Territories of the United States (West's Encyclopedia of American Law)
Portions of the United States that are not within the limits of any state and have not been admitted as states.
The United States holds three territories: American Samoa and Guam in the Pacific Ocean and the U.S. Virgin Islands in the Caribbean Sea. Although they are governed by the United States, the territories do not have statehood status, and this lesser legal and political status sets them apart from the rest of the United States.
The three U.S. territories are not the only U.S. government land holdings without statehood status. These various lands fall under the broad description of insular political communities affiliated with the United States. Puerto Rico in the Caribbean and the Northern Mariana Islands in the Pacific Ocean belong to the United States and have the status of commonwealth, a legal and political status that is above a territory but still below a state.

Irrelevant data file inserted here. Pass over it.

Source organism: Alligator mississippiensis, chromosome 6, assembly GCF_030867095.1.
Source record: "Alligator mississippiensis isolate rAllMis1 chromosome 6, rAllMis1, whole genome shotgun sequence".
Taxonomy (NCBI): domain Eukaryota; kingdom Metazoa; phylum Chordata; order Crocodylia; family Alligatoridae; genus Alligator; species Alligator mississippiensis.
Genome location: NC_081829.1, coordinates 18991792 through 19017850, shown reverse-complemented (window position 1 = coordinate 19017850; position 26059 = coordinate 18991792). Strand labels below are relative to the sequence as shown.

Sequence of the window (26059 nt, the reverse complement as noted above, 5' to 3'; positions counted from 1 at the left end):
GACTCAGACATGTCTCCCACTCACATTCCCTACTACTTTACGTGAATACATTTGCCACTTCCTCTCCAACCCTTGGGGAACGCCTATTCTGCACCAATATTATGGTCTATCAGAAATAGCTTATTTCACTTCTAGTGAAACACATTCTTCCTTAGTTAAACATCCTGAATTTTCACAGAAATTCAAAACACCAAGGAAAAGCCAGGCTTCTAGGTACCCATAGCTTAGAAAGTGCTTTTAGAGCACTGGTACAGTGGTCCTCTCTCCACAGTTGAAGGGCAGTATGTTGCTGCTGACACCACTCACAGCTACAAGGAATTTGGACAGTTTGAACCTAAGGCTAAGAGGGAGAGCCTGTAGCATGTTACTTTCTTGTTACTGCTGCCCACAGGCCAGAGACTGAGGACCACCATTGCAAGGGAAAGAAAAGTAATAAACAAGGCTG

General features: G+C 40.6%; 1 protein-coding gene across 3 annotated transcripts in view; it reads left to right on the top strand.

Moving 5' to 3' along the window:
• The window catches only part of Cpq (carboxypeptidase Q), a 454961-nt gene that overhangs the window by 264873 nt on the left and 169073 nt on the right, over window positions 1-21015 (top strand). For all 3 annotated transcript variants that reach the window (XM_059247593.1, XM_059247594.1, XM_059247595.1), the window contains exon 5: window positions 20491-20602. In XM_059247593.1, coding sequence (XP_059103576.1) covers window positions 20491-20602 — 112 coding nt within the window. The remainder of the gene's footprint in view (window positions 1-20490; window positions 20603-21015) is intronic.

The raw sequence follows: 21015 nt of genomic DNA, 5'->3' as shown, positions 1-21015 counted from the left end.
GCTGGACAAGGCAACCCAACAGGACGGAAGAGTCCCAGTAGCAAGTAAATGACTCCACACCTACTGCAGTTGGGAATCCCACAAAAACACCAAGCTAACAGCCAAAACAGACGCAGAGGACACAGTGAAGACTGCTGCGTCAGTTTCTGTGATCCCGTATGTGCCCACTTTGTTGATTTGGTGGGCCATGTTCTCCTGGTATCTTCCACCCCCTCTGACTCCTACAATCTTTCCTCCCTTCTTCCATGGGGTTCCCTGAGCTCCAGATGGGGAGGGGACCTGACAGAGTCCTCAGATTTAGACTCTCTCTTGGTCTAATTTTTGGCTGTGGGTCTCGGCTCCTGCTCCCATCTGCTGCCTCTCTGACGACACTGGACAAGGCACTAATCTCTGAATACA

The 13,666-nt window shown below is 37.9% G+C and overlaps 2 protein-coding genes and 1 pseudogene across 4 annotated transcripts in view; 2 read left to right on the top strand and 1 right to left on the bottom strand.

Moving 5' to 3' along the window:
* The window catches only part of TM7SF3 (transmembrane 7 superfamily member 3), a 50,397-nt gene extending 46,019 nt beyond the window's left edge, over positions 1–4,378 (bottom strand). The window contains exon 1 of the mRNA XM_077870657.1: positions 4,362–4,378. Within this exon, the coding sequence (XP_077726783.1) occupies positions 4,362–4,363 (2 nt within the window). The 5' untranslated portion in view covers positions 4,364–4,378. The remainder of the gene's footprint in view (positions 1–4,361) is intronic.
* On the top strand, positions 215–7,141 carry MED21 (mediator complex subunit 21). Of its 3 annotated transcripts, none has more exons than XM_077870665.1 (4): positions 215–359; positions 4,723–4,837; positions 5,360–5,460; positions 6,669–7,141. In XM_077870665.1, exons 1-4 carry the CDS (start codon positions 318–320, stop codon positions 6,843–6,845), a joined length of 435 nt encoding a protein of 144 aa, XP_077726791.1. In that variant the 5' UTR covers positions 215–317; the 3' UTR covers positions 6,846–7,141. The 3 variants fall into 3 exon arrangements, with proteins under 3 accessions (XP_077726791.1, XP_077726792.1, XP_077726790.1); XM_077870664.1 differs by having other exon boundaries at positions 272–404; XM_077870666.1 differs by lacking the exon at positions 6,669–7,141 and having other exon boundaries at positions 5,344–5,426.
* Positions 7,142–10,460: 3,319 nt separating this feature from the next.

The United States also has a number of islands in the Pacific Ocean that are called variously territories and possessions. U.S. possessions have the lowest legal and political status because these islands do not have permanent populations and do not seek self-determination and autonomy. U.S. possessions include Baker, Howland, Kingman Reef, Jarvis, Johnston, Midway, Palmyra, and Wake Islands.
Finally, land used as a military base is considered a form of...
(The entire section is 902 words.)
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